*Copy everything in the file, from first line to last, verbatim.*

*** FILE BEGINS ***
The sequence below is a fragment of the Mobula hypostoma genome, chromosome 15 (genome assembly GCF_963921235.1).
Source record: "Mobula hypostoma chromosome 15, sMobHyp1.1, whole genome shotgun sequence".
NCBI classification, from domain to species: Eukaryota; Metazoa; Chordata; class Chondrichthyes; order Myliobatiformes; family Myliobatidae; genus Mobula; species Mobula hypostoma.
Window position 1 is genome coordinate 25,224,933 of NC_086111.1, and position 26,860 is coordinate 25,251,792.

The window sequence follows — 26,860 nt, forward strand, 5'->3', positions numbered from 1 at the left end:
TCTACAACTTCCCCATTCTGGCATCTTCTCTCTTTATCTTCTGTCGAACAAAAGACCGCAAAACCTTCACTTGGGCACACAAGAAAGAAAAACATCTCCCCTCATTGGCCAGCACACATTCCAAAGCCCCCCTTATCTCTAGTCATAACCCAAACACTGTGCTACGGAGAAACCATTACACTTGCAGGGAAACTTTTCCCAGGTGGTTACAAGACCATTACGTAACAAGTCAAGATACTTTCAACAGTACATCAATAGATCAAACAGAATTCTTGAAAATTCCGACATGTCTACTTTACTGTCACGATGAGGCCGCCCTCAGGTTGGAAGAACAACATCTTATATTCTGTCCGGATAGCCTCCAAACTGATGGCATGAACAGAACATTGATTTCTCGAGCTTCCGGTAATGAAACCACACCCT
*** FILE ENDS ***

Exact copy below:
The sequence below is a fragment of the Mobula hypostoma genome, chromosome 15 (genome assembly GCF_963921235.1).
Source record: "Mobula hypostoma chromosome 15, sMobHyp1.1, whole genome shotgun sequence".
NCBI classification, from domain to species: Eukaryota; Metazoa; Chordata; class Chondrichthyes; order Myliobatiformes; family Myliobatidae; genus Mobula; species Mobula hypostoma.
Window position 1 is genome coordinate 25,224,933 of NC_086111.1, and position 26,860 is coordinate 25,251,792.

The window sequence follows — 26,860 nt, forward strand, 5'->3', positions numbered from 1 at the left end:
TCTACAACTTCCCCATTCTGGCATCTTCTCTCTTTATCTTCTGTCGAACAAAAGACCGCAAAACCTTCACTTGGGCACACAAGAAAGAAAAACATCTCCCCTCATTGGCCAGCACACATTCCAAAGCCCCCCTTATCTCTAGTCATAACCCAAACACTGTGCTACGGAGAAACCATTACACTTGCAGGGAAACTTTTCCCAGGTGGTTACAAGACCATTACGTAACAAGTCAAGATACTTTCAACAGTACATCAATAGATCAAACAGAATTCTTGAAAATTCCGACATGTCTACTTTACTGTCACGATGAGGCCGCCCTCAGGTTGGAAGAACAACATCTTATATTCTGTCCGGATAGCCTCCAAACTGATGGCATGAACAGAACATTGATTTCTCGAGCTTCCGGTAATGAAACCACACCCT